If you’re moving overseas, you already have a ton on your mind—packing up your household, arranging transportation, maybe nailing down details about a job, or where you’ll live—and on and on.
So you’ll be glad to know there’s at least one thing you won’t have to do when you move: pay duties on your personal effects. At least, not if you follow the rules and present all the necessary documents.
Most countries are fairly generous about household goods you can bring across the border without paying duties. Furniture, clothing, kitchenware, electronics, even motor vehicles—most items you’ve used in daily life and will continue to use can enter without charge. Load any number of ocean containers and send them overseas, all at once or within a 12-month period. As long as Customs agents agree that these are used personal effects, you won’t pay duties.
There are a couple of catches, though:
The country you’re leaving must have been your residence for at least 12 consecutive months
Say you’re a Polish citizen in the US with plans to return to Poland. If you’ve been in the US for less than 12 months, when you go through Polish Customs, you’ll pay duty on any personal possessions you bought in the States. You’ll also pay value added tax (VAT) on those items. But if you’ve been in the US for at least 12 months, you won’t pay duty or VAT on those goods, assuming they meet one more condition:
Only items you’ve owned for at least six months can enter duty free
Customs agents won’t scrutinize each product to figure out its age. But a major item that looks new, or that you pack in its original box, will probably catch an agent’s eye. To avoid a duty payment, be ready to prove that you bought it more than six months ago.
Also, be careful about quantities. Sure, it’s been eight months since you bought those two cases of your favorite household cleanser at Costco. It’s a great product, and you want plenty on hand to keep your new home clean. To Customs, though, it looks like you’re bringing in supplies for a janitorial business—a commercial import. Officials might let a couple of bottles slide, but you’ll pay duty on the rest.
What if you ship your car?
Some countries won’t let you import vehicles that are beyond a certain age, or whose engines exceed a certain size. But once you establish that you’re allowed to bring your vehicle, most of the same rules for duty-free entry when shipping household goods overseas will apply. Cars, pickup trucks, motorboats, motorcycles, all-terrain vehicles—they all enter without charge if they meet the qualifications. And you can ship as many as you like.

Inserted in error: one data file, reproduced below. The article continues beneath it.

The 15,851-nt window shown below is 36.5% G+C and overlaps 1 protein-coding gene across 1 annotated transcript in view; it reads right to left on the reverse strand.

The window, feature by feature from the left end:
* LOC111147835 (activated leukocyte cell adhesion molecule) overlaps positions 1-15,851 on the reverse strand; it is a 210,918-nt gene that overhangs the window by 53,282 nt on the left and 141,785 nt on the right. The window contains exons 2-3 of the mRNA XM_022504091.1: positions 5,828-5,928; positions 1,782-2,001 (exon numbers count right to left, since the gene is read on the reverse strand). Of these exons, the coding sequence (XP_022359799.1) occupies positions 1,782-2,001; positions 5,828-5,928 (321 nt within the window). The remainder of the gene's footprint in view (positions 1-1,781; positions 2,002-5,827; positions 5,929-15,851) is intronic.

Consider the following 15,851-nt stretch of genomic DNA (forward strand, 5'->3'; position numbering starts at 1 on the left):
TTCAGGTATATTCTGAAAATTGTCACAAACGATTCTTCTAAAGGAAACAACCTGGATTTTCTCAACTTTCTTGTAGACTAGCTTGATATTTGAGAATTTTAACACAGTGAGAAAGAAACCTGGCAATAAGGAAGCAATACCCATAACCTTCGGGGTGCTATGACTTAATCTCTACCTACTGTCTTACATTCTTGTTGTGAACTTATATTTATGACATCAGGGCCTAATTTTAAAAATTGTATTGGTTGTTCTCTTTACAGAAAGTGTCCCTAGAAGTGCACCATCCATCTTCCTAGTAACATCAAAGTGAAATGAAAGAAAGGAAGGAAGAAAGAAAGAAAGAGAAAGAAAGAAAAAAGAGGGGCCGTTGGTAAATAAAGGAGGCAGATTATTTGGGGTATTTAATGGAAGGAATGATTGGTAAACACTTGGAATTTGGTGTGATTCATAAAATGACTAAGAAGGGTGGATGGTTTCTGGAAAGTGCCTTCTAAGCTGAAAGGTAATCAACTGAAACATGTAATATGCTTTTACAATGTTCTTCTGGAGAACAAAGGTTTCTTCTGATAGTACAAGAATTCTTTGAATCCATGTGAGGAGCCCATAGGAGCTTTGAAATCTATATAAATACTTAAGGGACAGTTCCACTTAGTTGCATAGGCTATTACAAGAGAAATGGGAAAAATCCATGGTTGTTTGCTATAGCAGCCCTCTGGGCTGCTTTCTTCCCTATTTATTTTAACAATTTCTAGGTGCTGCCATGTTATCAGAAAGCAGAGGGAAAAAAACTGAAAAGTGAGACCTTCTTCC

But there’s one extra rule for motor vehicles. It’s not enough to prove you owned the car or boat for at least six months. You must also prove you’ve had it registered in your name throughout that time.
The question of ownership and registration can be tricky. If you leased the car before you bought it, for example, or if a relative gave you the car as a gift, it might not be clear when you became the legal owner. If there’s even the slightest doubt, check with your freight forwarder, or with Customs in your destination country, to see if your vehicle is really exempt from duty and VAT. If it’s not, depending on circumstances, you might be better off selling the car before you move.
What documents do you need when shipping household goods overseas?
To avoid paying duties on qualified household goods, you’ll need the following:
- At least a year’s worth of rent receipts, bills for gas or electric service, landline telephone bills, or other official paperwork that proves you’ve lived in the country you are leaving for at least 12 months, without a break.
- A sales receipt for any item that appears to be new. This is to prove you’ve owned the item for at least six months.
- For any motor vehicle, the title and registration, to prove that you have owned the vehicle for at least six months and kept it registered during that time.
- Three lists of everything you’re shipping in your freight container:
- A written inventory, with estimated values and weights, to give to the Customs agent. This should be in the language of the country you’re shipping to.
- A copy of that list in the language of the country you’re leaving. Your freight forwarder needs this to prepare a Bill of Lading and other documents.
- A list for yourself. When you pack your personal effects, put a label on each box, tote or bag with a number and a name for the contents (e.g. “Dishes” or “Kids’ toys”). Then make a list of those labels. If a Customs agent asks to inspect any particular item, the list will help you find it quickly.
The dollars are in the details
You know that a good tax accountant can save you money by pointing out deductions you didn’t know were available. A freight forwarder with strong experience in shipping household goods overseas plays a similar role, expertly guiding you through the intricacies of import regulations, so every dollar you’re entitled to stays in your pocket.
Are you preparing to move your household to another continent? Contact the international moving specialists at I.C.E. Transport.